Health care is a human right: It can’t be anything else.

Rewire: You launched the National Perinatal Task Force in 2015. What do you hope to accomplish through that effort?

JJ: The main goal of the National Perinatal Task Force is to connect perinatal service providers, lift each other up, and establish community recognition of sites committed to a certain standard of care.

The facilities of task force members are identified as Perinatal Safe Spots. A Perinatal Safe Spot could be an educational or social site, a moms’ group, a breastfeeding circle, a local doula practice, or a community center. It could be anywhere, but it has got to be in a community with what I call a “materno-toxic” area—an area where you know without any doubt that mothers are in jeopardy. It is an area where social determinants of health are affecting mom’s and baby’s chances of being strong and whole and hearty. Therein, we need to put a safe spot right in the heart of that materno-toxic area so she has a better chance for survival.

The task force is a group of maternity service providers and concerned community members willing to be a safe spot for that area. Members also recognize each other across the nation; we support each other and learn from each others’ best practices.

People who are working in their communities to improve maternal and infant health come forward all the time as they are feeling alone, quietly doing the best they can for their community, with little or nothing. Don’t be discouraged. You can get a lot done with pure willpower and determination.

RewireDo you have funding to run the National Perinatal Task Force?

JJ: Not yet. We have got the task force up and running as best we can under my nonprofit Commonsense Childbirth. I have not asked for funding or donations because I wanted to see if I could get the task force off the ground first.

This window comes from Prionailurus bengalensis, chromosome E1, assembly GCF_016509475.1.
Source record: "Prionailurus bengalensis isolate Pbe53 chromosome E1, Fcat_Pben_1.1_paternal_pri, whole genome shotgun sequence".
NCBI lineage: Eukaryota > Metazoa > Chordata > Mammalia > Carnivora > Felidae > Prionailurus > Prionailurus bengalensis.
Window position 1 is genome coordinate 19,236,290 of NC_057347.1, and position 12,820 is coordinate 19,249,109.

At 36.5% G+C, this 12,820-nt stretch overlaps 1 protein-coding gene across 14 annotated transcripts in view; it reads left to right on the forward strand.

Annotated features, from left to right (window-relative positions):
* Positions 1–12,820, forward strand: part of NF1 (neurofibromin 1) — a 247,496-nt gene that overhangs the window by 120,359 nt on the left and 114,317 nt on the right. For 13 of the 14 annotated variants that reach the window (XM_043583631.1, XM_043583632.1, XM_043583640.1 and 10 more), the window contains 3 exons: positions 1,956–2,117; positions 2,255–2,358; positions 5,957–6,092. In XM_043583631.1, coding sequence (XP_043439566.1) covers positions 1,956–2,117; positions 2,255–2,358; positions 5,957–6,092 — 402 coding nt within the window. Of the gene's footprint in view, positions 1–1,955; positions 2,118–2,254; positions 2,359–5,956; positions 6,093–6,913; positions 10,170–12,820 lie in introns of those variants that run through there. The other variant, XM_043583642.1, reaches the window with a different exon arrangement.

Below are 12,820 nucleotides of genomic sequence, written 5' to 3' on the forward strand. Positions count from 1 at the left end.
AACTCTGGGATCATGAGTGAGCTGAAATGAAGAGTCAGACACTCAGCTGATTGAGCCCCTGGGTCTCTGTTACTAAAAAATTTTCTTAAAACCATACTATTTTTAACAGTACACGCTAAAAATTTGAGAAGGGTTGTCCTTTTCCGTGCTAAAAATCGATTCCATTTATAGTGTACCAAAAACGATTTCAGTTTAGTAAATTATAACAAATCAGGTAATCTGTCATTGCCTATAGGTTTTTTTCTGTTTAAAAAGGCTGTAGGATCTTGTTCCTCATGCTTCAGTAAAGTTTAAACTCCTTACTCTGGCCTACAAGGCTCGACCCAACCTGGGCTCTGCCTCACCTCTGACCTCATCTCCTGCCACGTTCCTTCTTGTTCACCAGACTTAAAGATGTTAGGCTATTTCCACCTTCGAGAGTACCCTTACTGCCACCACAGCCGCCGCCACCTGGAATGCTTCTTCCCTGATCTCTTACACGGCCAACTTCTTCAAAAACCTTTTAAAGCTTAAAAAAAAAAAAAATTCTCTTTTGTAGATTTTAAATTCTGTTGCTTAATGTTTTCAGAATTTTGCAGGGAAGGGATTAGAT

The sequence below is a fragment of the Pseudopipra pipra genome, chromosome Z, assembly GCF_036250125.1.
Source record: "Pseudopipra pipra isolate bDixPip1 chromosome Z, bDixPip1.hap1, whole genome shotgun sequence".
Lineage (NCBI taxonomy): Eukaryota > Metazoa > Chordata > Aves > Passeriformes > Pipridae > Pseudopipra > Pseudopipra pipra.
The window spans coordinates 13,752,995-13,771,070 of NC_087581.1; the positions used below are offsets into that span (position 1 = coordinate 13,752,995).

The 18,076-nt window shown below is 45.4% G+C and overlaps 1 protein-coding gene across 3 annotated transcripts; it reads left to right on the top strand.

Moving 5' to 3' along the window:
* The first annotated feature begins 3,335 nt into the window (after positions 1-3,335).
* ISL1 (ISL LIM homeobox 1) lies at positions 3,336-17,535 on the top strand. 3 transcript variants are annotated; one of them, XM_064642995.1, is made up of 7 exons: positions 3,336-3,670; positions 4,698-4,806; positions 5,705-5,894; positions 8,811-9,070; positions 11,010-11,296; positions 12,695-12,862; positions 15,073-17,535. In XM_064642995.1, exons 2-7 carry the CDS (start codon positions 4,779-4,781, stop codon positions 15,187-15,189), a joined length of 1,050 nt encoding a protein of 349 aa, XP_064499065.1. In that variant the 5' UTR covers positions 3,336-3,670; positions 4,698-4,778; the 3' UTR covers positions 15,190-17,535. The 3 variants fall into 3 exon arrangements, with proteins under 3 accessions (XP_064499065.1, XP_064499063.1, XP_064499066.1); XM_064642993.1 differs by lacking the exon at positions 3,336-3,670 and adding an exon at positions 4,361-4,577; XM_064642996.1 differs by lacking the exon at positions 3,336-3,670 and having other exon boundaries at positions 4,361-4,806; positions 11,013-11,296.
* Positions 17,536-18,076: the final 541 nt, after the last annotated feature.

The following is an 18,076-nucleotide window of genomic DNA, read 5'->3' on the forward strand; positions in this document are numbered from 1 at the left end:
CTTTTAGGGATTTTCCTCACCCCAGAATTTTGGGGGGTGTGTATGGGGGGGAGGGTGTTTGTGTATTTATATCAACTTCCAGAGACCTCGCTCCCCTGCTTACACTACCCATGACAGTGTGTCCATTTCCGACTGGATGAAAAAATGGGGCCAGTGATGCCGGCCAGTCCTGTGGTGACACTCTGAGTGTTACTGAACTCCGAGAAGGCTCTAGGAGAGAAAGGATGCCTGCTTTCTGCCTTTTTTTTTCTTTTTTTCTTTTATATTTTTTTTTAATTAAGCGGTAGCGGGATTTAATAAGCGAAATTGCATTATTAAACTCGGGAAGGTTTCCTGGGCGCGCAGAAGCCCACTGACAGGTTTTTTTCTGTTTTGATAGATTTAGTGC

There are 30 Perinatal Safe Spots across the United States that are listed on the website currently. The current goal is to house and support the supporters, recognize those people working on the ground, and share information with the public. The next step will be to strengthen the task force and bring funding for stability and growth.

RewireYou’re featured in the new film The American Dream. How did that happen and what are you planning to do next?

JJ: The Italian filmmaker Paolo Patruno got on a plane on his own dime and brought his cameras to Florida. We were planning to talk about Black midwifery. Once we started filming, women were sharing so authentically that we said this is about women’s voices being heard. I would love to tease that dialogue forward and I am planning to go to four or five cities where I can show the film and host a town hall, gathering to capture what the community has to say about maternal health. I want to hear their voices. So far, the film has been screened publicly in Oakland and Kansas City, and the full documentary is already available on YouTube.

RewireThe Black Mamas Matter Toolkit was published this past June by the Center for Reproductive Rights to support human-rights based policy advocacy on maternal health. What about the toolkit or other resources do you find helpful for thinking about solutions to poor maternal health in the Black community?

JJ: The toolkit is the most succinct and comprehensive thing I’ve seen since I’ve been doing this work. It felt like, “At last!”